Hitler used the Rome-Berlin-Tokyo axis to carry out espionage activities in Britain, United States, Central America including Panama Canal Zone, and Mexico, and eventually threaten the peace and security of the US. He knew America was the only country that could prevent Germany’s geographical domination of Europe and political supremacy in the world. He wanted to spread discord and confusion in the US with the hope that domestic issues would force that great nation to stay out of the war.

There are some interesting revelations in this book. For instance, Spivak talks about the Fifth Column in several European countries, especially in Czechoslovakia and France, through which the Nazis and Italian agents built a secret underground army of spies and 
saboteurs. 

The Fifth Column originally refers to the fascist sympathisers within Madrid who aimed at overthrowing the Spanish government through spying, sabotage and terrorism. During WWII the term was used to describe the various fascist and Nazi organisations operating within the borders of non-fascist nations.


Elsewhere, Spivak writes about the “influence of Nazi ideology upon England's now notorious ‘Cliveden set’ which maneuvered the betrayal of Austria, sacrificed Czechoslovakia and is working in devious ways to strengthen Hitler in Europe.” Comprising some of the most ambitious and powerful men and women in Britain, the ‘Cliveden set’ apparently had a potent effect upon the growth and influence of fascism throughout the world.

In Spivak’s words, “The small but carefully selected group of guests (at Cliveden House) had been invited ‘to play charades’ over the weekend — a game in which the participants form opposing sides and act a certain part while the opponents try to guess what they are portraying. Every man invited held a strategic position in the British government, and it was during this ‘charades party’ weekend that they secretly charted a course of British policy which will affect not only the fate of the British Empire but the course of world events and the lives of countless millions of people for years to come.” We don't know how far this is true.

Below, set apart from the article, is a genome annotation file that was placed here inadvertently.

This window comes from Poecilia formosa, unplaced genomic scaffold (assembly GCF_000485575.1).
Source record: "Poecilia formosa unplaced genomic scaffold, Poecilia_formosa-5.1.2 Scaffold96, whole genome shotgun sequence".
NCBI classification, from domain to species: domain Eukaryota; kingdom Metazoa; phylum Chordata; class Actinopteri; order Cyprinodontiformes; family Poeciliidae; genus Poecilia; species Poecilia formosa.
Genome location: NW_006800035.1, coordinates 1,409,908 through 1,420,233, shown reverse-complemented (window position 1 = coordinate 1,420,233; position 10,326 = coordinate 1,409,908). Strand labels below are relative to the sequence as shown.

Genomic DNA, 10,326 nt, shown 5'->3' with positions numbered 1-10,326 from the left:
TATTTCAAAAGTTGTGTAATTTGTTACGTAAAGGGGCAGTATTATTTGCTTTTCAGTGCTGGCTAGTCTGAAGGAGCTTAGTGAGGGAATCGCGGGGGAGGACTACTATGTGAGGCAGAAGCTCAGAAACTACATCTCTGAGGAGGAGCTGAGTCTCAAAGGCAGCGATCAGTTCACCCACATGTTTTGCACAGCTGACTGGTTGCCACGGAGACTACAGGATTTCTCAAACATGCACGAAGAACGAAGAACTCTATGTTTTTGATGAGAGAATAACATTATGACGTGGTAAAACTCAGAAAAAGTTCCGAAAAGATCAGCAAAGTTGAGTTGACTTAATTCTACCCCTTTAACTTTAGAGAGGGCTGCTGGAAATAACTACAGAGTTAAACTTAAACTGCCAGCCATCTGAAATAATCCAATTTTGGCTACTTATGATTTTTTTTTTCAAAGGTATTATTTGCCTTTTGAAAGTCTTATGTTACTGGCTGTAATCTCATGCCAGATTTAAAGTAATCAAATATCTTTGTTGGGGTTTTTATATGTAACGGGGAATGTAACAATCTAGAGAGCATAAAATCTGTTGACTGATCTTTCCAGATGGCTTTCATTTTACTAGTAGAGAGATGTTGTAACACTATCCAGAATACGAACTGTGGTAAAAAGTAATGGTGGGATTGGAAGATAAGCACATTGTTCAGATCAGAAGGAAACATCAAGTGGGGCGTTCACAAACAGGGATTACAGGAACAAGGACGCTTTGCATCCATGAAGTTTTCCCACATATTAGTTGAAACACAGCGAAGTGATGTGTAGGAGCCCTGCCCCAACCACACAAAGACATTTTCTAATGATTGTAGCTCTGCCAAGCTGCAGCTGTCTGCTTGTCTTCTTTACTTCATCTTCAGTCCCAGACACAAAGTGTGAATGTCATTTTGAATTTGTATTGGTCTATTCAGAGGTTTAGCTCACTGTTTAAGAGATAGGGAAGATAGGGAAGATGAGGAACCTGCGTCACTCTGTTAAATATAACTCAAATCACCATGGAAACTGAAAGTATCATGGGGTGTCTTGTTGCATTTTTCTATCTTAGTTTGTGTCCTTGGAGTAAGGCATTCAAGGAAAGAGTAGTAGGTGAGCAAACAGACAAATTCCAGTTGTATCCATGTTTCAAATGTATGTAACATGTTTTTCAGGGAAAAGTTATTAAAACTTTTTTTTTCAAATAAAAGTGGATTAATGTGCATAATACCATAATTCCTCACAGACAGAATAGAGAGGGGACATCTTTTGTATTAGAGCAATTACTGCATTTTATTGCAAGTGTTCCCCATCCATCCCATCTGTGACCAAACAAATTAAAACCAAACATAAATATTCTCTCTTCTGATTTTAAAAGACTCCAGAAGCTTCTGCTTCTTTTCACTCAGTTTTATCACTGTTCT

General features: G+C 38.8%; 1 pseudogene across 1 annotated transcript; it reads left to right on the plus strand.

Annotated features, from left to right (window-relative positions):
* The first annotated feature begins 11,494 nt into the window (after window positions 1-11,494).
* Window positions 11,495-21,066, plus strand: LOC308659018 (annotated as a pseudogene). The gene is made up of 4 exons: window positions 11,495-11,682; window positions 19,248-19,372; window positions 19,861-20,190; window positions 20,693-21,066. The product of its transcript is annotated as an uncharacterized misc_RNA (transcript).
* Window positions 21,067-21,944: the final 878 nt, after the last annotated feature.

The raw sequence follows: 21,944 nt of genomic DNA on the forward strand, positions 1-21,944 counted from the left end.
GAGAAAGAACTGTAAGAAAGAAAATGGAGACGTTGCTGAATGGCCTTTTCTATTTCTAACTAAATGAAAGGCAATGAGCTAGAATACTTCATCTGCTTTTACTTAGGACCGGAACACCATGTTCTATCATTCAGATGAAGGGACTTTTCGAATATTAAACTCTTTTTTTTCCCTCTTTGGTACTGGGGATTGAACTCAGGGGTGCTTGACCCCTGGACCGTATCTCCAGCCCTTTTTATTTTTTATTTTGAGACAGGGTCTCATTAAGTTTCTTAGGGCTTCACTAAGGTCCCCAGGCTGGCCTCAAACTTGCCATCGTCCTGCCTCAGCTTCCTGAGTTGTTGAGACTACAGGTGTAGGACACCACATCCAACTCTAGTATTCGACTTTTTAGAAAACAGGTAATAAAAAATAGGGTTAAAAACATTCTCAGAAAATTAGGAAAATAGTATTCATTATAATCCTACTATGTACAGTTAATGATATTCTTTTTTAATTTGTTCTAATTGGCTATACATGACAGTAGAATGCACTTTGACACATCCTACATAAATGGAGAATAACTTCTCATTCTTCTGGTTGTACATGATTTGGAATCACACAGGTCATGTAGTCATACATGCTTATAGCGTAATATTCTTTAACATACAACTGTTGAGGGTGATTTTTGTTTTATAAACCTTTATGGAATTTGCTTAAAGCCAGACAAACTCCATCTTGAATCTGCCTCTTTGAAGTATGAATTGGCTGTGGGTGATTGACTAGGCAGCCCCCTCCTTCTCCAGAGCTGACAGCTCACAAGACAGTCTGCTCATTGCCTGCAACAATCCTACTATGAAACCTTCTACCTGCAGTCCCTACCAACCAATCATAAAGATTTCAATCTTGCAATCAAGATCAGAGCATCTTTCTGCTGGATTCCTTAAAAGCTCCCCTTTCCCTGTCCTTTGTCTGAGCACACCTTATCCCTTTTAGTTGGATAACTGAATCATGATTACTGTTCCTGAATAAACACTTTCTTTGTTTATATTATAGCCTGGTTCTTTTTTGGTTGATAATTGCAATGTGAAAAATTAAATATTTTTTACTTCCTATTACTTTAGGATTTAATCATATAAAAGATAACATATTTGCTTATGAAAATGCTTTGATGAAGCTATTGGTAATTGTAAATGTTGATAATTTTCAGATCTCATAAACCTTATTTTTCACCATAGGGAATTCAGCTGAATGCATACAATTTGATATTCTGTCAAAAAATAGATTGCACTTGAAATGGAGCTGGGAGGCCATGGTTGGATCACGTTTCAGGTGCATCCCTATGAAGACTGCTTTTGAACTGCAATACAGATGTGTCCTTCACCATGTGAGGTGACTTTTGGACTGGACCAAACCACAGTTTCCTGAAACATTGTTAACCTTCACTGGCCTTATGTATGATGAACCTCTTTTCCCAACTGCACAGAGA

Other chapters
The 137-page copyright-free ebook is divided into several incredible chapters, such as:

France's Secret Fascist Army — about a plot to destroy the Popular Front government and establish fascism in France with the help of leading French industrialists and top army bosses

Dynamite Under Mexico — where Nazi agents spread anti-democratic propaganda to turn popular sentiment against the ‘Colossus of the North’ and to develop a favourable attitude toward the totalitarian form of government).

Surrounding the Panama Canal — which, among other things, included buying or leasing land for colonisation and converting into an air base, if necessary).

Secret Agents Arrive in America — the one country where the Nazis concentrated maximum in terms of propaganda, espionage and smuggling. Besides, America had abundant sources of raw materials and foodstuffs that are critical in any war.

Nazi Spies and American ‘Patriots’ — the web rapidly embraced native fascists, racketeering ‘patriots’ and deluded Americans who swallowed the Nazi propaganda).

Other chapters include Henry Ford and Secret Nazi Activities, Nazi Agents in American Universities and Underground Armies in America.


Conclusion